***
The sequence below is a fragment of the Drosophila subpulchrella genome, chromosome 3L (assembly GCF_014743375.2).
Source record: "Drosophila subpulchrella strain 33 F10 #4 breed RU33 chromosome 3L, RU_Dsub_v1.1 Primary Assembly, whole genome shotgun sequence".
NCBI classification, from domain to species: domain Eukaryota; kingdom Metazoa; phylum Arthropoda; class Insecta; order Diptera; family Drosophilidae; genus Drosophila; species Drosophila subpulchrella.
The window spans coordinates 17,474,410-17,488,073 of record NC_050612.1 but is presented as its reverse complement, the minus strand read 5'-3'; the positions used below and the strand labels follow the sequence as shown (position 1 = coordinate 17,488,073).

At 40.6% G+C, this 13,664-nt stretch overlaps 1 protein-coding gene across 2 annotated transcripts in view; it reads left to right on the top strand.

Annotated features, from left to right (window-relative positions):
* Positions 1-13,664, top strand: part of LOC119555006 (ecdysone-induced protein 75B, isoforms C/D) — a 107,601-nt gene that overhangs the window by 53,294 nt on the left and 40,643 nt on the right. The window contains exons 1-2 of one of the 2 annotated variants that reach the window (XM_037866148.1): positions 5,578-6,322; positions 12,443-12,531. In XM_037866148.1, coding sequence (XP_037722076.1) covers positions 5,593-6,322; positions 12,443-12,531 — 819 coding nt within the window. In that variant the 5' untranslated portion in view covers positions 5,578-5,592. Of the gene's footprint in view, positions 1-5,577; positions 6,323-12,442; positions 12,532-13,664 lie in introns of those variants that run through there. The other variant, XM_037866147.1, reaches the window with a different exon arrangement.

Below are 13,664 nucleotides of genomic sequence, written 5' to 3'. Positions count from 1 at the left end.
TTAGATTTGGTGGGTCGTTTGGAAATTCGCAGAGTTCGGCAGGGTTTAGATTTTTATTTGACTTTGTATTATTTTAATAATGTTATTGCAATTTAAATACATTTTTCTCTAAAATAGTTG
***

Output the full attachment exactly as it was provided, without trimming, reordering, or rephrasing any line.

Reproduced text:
The sequence below is a fragment of the Drosophila subpulchrella genome, chromosome 3L (assembly GCF_014743375.2).
Source record: "Drosophila subpulchrella strain 33 F10 #4 breed RU33 chromosome 3L, RU_Dsub_v1.1 Primary Assembly, whole genome shotgun sequence".
NCBI classification, from domain to species: domain Eukaryota; kingdom Metazoa; phylum Arthropoda; class Insecta; order Diptera; family Drosophilidae; genus Drosophila; species Drosophila subpulchrella.
The window spans coordinates 17,474,410-17,488,073 of record NC_050612.1 but is presented as its reverse complement, the minus strand read 5'-3'; the positions used below and the strand labels follow the sequence as shown (position 1 = coordinate 17,488,073).

At 40.6% G+C, this 13,664-nt stretch overlaps 1 protein-coding gene across 2 annotated transcripts in view; it reads left to right on the top strand.

Annotated features, from left to right (window-relative positions):
* Positions 1-13,664, top strand: part of LOC119555006 (ecdysone-induced protein 75B, isoforms C/D) — a 107,601-nt gene that overhangs the window by 53,294 nt on the left and 40,643 nt on the right. The window contains exons 1-2 of one of the 2 annotated variants that reach the window (XM_037866148.1): positions 5,578-6,322; positions 12,443-12,531. In XM_037866148.1, coding sequence (XP_037722076.1) covers positions 5,593-6,322; positions 12,443-12,531 — 819 coding nt within the window. In that variant the 5' untranslated portion in view covers positions 5,578-5,592. Of the gene's footprint in view, positions 1-5,577; positions 6,323-12,442; positions 12,532-13,664 lie in introns of those variants that run through there. The other variant, XM_037866147.1, reaches the window with a different exon arrangement.

Below are 13,664 nucleotides of genomic sequence, written 5' to 3'. Positions count from 1 at the left end.
TTAGATTTGGTGGGTCGTTTGGAAATTCGCAGAGTTCGGCAGGGTTTAGATTTTTATTTGACTTTGTATTATTTTAATAATGTTATTGCAATTTAAATACATTTTTCTCTAAAATAGTTG